Debating grammar

Why a good grammar discussion is valuable for business writing

Oh I do I like a debate. Well, a nice, civil one without any cursing or swearing.

I especially like a debate where I actually learn something, rather than feeling like I’m being hammered into the ground by the ‘opposition’. When I was younger I didn’t realise this particular value of a debate – maybe because I’d spent too much time listening to my father sermonise at the dinner table about his particular views. In my experience, you had a view, you stuck to it, and woe betide anyone who contradicted you.

Here are some viewpoints I held throughout my childhood and (dare I say) into my early twenties, without much factual grounding.

1. Tories = bad
2. Ofsted = bad
3. Anywhere south of Yorkshire = bad

In fact it wasn’t until relatively recently that I started to learn the value of listening to and taking on board other people’s opinions. Nowadays, having learnt from a ‘heated’ debate or two, I pretty much won’t enter into a debate about anything that I hold a strong view on. And that’s partly because I don’t want to have some sort of vaguely irrational emotional response to what the other person is saying, but also because I’m much more likely to enjoy a debate if I’m going to learn something from it, and not leave it feeling it like my entire value system has been undermined. As an example I have recently enjoyed debates on:

1. Nuclear power
2. Private education
3. The usefulness (or not) of support pants

But the most enjoyable of all my recent debates has to have been a good old discussion about grammar.

Grammar is an excellent subject to enter into a debate on, because it’s one of those rare topics where you can quickly and easily find lots of supporting arguments, and you can actually learn something.

I’m not saying that there won’t be a little bit of mud slinging, because in its own weird way grammar is actually quite an emotive topic.  For many people their ability to use correct grammar (not to be confused with writing well) is a point of very serious pride. If you challenge them on it, then you’re likely to be met with quite a chilly response.

For other people, grammar may have been a lifelong struggle, with any criticism tapping into all sorts of residual hang-ups engendered by damning school reports and low English grades.

So beware: the grammar debate isn’t necessarily neutral territory and you need to tread carefully as you go.

How to approach the grammar debate for business writing

In my experience, grammar debates almost always start because someone doesn’t like a piece of writing. Typically, the ‘criticiser’ is a client and the person whose text is being criticised, is me.

That’s why I can tell you quite confidently that making bold assertions about ‘poor English’ or things being ‘badly written’ won’t go down well. Remember that your perception comes from an opinion and that opinion may not be correct in the way that you think it is. Bear in mind that something may have been written in a certain way to achieve a particular effect, or for a specific audience, and that will affect the style.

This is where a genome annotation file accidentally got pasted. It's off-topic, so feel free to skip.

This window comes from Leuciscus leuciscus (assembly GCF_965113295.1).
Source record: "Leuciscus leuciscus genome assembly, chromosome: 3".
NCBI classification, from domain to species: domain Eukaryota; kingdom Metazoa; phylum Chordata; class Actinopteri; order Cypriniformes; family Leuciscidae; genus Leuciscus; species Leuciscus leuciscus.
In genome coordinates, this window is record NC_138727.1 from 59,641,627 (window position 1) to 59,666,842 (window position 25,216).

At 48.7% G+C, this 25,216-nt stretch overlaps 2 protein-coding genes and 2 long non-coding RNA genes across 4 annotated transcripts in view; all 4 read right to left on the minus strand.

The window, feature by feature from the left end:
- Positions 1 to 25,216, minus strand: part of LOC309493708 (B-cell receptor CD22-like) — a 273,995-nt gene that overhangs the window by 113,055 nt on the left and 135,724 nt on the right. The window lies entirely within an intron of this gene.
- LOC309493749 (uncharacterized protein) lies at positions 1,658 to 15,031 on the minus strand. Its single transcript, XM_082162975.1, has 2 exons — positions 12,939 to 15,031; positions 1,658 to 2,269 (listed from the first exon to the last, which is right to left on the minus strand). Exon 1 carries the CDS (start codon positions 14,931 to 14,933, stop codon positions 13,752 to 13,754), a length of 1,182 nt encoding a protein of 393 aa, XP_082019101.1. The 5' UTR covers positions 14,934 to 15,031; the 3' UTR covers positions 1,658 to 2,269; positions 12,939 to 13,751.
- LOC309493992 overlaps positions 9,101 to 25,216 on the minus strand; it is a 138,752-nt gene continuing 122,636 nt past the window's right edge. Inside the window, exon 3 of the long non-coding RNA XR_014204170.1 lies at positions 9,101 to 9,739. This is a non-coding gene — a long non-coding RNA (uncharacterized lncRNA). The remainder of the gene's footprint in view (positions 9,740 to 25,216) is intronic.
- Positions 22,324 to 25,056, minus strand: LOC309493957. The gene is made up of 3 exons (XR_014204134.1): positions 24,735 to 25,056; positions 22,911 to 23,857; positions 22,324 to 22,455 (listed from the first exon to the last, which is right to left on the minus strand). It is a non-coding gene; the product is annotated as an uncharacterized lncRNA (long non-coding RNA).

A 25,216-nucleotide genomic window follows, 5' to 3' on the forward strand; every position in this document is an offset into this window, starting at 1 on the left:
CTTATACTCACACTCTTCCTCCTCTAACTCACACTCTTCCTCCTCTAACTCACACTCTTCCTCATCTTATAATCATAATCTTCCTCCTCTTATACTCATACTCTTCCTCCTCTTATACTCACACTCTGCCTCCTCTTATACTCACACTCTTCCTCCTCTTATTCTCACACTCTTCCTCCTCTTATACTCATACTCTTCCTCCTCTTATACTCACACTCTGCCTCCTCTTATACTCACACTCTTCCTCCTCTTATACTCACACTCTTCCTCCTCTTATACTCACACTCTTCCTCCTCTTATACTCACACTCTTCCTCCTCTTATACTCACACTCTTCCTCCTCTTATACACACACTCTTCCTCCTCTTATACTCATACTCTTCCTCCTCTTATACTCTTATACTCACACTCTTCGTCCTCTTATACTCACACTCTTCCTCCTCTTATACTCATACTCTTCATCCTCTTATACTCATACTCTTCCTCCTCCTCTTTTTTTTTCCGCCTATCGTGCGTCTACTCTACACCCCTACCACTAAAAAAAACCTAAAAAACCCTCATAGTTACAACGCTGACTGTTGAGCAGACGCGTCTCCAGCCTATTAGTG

However, if you’re in my shoes and it’s your copy that’s being pulled apart, then work hard at not taking it personally. People do feel strongly about grammar and that’s something you have to bear in mind.

Both sides should use it as a learning experience and be prepared to listen to the other’s point-of-view.

There’s a difference between debatable and ‘set-in-stone’ grammar

Some things are without a doubt, grammatically incorrect. For example, if I wrote ‘that experience really effected me’ then I would be using the wrong form of effect/affect. No debate.

Or if I wrote ‘its a lovely day today’ then again, I would undoubtedly be missing an apostrophe. That’s not up for debate. So let’s not get silly here and start entering into debates about ‘standard’ and ‘non-standard English’: it’s entirely irrelevant to a sensible discussion about grammar in business writing. Leave that for the linguists and academics.

What I’m saying is, be sure your grammar topic is actually a subject for a useful debate before you enter into it. If you’re being challenged on something that’s wrong, then don’t embarrass yourself by arguing the toss on it.

What is more interesting and, dare I say it, fun, is to enter into discussions on the use of contractions and conjunctions and the best place for a semi-colon. These greyer areas are fascinating and I absolutely guarantee that you’ll learn something from them, providing you do a bit of research and see what the wider world has to say about it.

Getting ad copy, or web copy, or brochure copy right, is all about understanding how you’re using language, so it’s worth opening your mind and seeing what you can discover.

My final word on it

I feel strongly about grammar, simple as that. And not because I want everything to be exactly by the book; in fact largely because I don't. I still have a lot to learn about grammar and in some small measure I’m learning every day.   

I don’t know all the rules, or all the right words (blame a 1980s education where grammar was a dirty word), but I’m willing to learn. I just hope you are too.

The author - Rosie Heptonstall

Rosie is the marketing manager for Clever Business Websites. She feels that she's learnt more about writing since getting a job than she ever did at university. That may not be an uncontroversial view, but she's sticking to it.